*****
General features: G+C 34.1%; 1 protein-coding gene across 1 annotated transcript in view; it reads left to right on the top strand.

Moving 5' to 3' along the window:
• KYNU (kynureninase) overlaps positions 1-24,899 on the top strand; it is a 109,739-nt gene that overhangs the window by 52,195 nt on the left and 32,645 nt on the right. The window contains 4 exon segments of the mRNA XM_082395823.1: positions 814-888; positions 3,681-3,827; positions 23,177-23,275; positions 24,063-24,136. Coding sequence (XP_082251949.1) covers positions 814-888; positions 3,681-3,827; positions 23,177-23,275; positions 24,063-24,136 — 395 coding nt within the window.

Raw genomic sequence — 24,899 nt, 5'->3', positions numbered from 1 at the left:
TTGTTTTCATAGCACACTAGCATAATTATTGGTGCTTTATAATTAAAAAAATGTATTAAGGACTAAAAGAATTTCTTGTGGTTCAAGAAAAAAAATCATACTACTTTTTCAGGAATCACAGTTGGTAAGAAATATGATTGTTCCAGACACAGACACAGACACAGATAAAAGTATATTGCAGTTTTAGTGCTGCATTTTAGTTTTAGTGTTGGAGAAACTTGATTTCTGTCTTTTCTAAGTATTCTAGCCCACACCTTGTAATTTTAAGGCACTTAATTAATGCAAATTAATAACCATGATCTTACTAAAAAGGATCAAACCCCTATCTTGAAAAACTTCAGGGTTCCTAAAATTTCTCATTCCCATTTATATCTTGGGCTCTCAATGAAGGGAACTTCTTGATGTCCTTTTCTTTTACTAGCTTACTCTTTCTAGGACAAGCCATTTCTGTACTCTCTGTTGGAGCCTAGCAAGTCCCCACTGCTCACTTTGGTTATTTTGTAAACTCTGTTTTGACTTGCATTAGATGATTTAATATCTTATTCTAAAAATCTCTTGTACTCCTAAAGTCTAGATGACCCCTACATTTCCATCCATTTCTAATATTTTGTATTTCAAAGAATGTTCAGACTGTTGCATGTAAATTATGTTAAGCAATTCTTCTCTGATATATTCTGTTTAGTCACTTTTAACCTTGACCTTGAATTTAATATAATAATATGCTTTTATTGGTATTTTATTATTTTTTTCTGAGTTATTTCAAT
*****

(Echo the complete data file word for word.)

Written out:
General features: G+C 34.1%; 1 protein-coding gene across 1 annotated transcript in view; it reads left to right on the top strand.

Moving 5' to 3' along the window:
• KYNU (kynureninase) overlaps positions 1-24,899 on the top strand; it is a 109,739-nt gene that overhangs the window by 52,195 nt on the left and 32,645 nt on the right. The window contains 4 exon segments of the mRNA XM_082395823.1: positions 814-888; positions 3,681-3,827; positions 23,177-23,275; positions 24,063-24,136. Coding sequence (XP_082251949.1) covers positions 814-888; positions 3,681-3,827; positions 23,177-23,275; positions 24,063-24,136 — 395 coding nt within the window.

Raw genomic sequence — 24,899 nt, 5'->3', positions numbered from 1 at the left:
TTGTTTTCATAGCACACTAGCATAATTATTGGTGCTTTATAATTAAAAAAATGTATTAAGGACTAAAAGAATTTCTTGTGGTTCAAGAAAAAAAATCATACTACTTTTTCAGGAATCACAGTTGGTAAGAAATATGATTGTTCCAGACACAGACACAGACACAGATAAAAGTATATTGCAGTTTTAGTGCTGCATTTTAGTTTTAGTGTTGGAGAAACTTGATTTCTGTCTTTTCTAAGTATTCTAGCCCACACCTTGTAATTTTAAGGCACTTAATTAATGCAAATTAATAACCATGATCTTACTAAAAAGGATCAAACCCCTATCTTGAAAAACTTCAGGGTTCCTAAAATTTCTCATTCCCATTTATATCTTGGGCTCTCAATGAAGGGAACTTCTTGATGTCCTTTTCTTTTACTAGCTTACTCTTTCTAGGACAAGCCATTTCTGTACTCTCTGTTGGAGCCTAGCAAGTCCCCACTGCTCACTTTGGTTATTTTGTAAACTCTGTTTTGACTTGCATTAGATGATTTAATATCTTATTCTAAAAATCTCTTGTACTCCTAAAGTCTAGATGACCCCTACATTTCCATCCATTTCTAATATTTTGTATTTCAAAGAATGTTCAGACTGTTGCATGTAAATTATGTTAAGCAATTCTTCTCTGATATATTCTGTTTAGTCACTTTTAACCTTGACCTTGAATTTAATATAATAATATGCTTTTATTGGTATTTTATTATTTTTTTCTGAGTTATTTCAAT